How Cos Creative Director Karin Gustafsson Developed the Brand's Minimalist Aesthetic

The Royal College of Art-trained designer has been with Cos since its inception 10 years ago.
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Karin Gustafsson. Photo: courtesy of Cos

Karin Gustafsson. Photo: courtesy of Cos

In our long-running series, "How I'm Making It," we talk to people making a living in the fashion industry about how they broke in and found success.

Cos earned a massive fashion industry fan base long before it even became available stateside in 2014; the London-based label's stores were a must-hit pit stop on many editors' trips to Europe. Of course, the minimalist brand isn't only appreciated by fashion people: Cos now has 195 stores in 32 countries, in addition to e-commerce that ships to the U.S. and 18 European markets. The modern, unfussy and gently priced clothing and accessories for both men and women are cool and distinctive, but also possess the mass appeal necessary for a rapidly expanding label owned by H&M. 

That instantly recognizable aesthetic is almost entirely thanks to Cos's Royal College of Art-trained Creative Director Karin Gustafsson, who has been with the 10-year-old brand since its inception in 2006, and whose own signature technique of designing through draping informed Cos's time-honored look. Though with new items arriving in stores every week, she and her team are under constant pressure to keep things fresh while still giving fans what they want.

Gustaffson was in New York last month to celebrate Cos's 10-year anniversary and partnership with the Guggenheim on a collection inspired by its Agnes Martin exhibit. We sat down to chat about her career path, design process, the early days of Cos, finding inspiration in art and much more. Read on for highlights from our conversation.

Were you always interested in fashion?

I think that was something that I knew from a very young age — not necessarily fashion but that I wanted to create garments, and I liked the idea of creating by making. I started off my education in tailoring and dress-making. I did some internships in the theater; I ended up working for one of the most prestigious tailors in Stockholm.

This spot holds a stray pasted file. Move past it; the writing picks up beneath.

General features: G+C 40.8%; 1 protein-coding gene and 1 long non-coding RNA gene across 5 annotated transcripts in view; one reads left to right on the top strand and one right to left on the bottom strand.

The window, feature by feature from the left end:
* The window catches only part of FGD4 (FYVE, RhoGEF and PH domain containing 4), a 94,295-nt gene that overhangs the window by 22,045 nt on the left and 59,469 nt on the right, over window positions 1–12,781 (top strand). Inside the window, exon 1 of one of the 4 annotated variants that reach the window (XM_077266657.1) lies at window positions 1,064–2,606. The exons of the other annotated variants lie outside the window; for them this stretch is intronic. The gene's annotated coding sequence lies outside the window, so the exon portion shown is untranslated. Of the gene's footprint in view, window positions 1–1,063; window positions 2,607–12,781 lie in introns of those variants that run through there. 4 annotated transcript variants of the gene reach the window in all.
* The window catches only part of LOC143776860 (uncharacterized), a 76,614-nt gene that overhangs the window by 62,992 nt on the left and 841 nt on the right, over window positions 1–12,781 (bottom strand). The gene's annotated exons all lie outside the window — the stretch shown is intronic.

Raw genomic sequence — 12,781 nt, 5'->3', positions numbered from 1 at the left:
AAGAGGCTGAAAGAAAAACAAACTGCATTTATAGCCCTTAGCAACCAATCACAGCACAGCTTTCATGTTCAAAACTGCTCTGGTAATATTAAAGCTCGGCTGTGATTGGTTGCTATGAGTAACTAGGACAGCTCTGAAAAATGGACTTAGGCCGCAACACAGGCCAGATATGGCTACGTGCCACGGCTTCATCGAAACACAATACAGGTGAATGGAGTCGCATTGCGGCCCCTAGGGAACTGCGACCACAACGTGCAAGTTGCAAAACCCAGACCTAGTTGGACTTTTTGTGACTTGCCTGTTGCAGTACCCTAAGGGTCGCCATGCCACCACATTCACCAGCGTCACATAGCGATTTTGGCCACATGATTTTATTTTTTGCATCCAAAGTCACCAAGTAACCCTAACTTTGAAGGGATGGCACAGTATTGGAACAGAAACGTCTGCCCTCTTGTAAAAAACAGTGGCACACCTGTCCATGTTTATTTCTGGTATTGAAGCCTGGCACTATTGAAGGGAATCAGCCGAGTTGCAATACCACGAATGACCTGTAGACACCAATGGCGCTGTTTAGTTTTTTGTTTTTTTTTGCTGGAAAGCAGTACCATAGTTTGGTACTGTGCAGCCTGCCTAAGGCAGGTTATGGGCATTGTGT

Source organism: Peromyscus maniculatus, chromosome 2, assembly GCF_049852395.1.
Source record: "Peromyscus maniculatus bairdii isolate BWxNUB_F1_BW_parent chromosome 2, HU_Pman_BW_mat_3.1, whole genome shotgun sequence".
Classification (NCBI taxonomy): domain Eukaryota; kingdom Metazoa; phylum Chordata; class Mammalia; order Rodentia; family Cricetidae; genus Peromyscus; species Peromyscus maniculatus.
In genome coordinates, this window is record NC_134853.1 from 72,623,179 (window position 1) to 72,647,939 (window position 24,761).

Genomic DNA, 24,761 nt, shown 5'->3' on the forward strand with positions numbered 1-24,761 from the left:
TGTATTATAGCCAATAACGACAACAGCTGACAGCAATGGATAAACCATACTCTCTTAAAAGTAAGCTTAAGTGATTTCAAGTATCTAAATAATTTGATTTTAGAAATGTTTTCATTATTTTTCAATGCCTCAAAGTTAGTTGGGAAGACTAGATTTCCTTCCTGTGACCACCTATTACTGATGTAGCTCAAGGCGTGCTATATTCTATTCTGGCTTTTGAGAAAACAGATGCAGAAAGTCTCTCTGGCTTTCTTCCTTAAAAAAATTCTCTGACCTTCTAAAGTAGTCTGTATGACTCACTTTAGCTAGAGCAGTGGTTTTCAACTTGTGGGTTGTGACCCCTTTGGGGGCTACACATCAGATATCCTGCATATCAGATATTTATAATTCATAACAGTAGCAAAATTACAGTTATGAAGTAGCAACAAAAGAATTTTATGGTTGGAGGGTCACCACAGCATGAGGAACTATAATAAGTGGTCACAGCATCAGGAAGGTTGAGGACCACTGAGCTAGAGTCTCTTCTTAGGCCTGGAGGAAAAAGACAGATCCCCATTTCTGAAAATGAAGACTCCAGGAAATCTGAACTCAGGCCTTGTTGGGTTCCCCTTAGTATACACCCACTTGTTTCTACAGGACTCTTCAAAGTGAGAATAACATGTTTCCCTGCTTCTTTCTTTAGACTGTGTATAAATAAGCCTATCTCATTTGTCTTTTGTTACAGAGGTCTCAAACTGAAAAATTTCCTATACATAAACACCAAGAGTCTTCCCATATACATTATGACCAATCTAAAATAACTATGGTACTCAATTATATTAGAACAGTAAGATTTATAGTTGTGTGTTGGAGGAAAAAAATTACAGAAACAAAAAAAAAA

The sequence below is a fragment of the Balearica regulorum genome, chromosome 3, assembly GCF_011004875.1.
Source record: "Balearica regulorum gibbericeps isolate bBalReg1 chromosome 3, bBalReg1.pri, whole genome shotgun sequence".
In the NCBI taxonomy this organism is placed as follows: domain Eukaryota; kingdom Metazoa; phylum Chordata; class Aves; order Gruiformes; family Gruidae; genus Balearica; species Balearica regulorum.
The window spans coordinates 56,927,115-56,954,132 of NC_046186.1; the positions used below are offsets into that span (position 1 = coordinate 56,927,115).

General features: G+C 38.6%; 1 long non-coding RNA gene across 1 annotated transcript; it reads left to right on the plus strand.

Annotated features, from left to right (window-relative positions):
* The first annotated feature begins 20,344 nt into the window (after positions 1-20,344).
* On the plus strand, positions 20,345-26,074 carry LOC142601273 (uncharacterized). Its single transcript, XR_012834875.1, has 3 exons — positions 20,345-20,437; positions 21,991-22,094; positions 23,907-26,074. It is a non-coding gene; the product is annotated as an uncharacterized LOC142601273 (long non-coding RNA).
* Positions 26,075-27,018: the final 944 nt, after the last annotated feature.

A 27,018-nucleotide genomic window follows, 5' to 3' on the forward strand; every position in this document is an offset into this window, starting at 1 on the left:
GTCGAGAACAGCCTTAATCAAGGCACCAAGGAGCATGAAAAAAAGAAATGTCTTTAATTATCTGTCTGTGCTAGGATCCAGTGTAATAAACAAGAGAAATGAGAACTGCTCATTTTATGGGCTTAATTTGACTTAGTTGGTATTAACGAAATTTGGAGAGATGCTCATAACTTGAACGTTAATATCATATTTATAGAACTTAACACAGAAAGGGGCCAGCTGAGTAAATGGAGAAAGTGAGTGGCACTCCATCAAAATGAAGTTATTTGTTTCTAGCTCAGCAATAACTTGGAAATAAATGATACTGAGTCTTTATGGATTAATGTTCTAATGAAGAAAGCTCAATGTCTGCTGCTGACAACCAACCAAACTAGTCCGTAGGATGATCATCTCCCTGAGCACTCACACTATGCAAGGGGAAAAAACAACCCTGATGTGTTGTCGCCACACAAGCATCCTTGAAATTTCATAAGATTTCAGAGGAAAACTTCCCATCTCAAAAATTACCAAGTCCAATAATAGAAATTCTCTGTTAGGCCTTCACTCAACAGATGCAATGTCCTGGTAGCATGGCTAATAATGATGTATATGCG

And then I started to make pieces that I sold on commission in a few stores in Stockholm. This was before my education in London. But I just really felt that I wanted to work in a team and that I wanted to take education in fashion. I ended up at the Royal College of Art in the end, which I think was an amazing school because it was very much about finalizing who you were as a designer. All the facilities were there, so you could really explore. Then you have all the industry connections.

The designer and the assistant from Cos came [to my graduate show] and they called me up after that, and this was 2006. They couldn't say much because it was honestly a secret project. But they said enough to make it sound interesting and I came on board. I think there were about 15 people on the team [back then]. And now I think we're 170.

Can you tell me a bit about what that initial process was like, coming up with the aesthetic Cos wanted to create and conceptualizing the brand?

We worked on finding a DNA. But we sort of knew that we wanted to deliver a product that was accessible — that would be something that many people could appreciate. Therefore, we really wanted to work with this timeless aesthetic [while] aiming to find quality in design and a good price for our customer.

We also always came back to the wardrobe staples: five-pockets, a little black dress, the blazer jacket. We worked a lot with reinventing and giving them a new, modern feel.

An image from the Cos x Agnes Martin collection look book shot on location at the Solomon R. Guggenheim Museum, New York. Photo: Cos

An image from the Cos x Agnes Martin collection look book shot on location at the Solomon R. Guggenheim Museum, New York. Photo: Cos

How did your role evolve from when you started as assistant designer?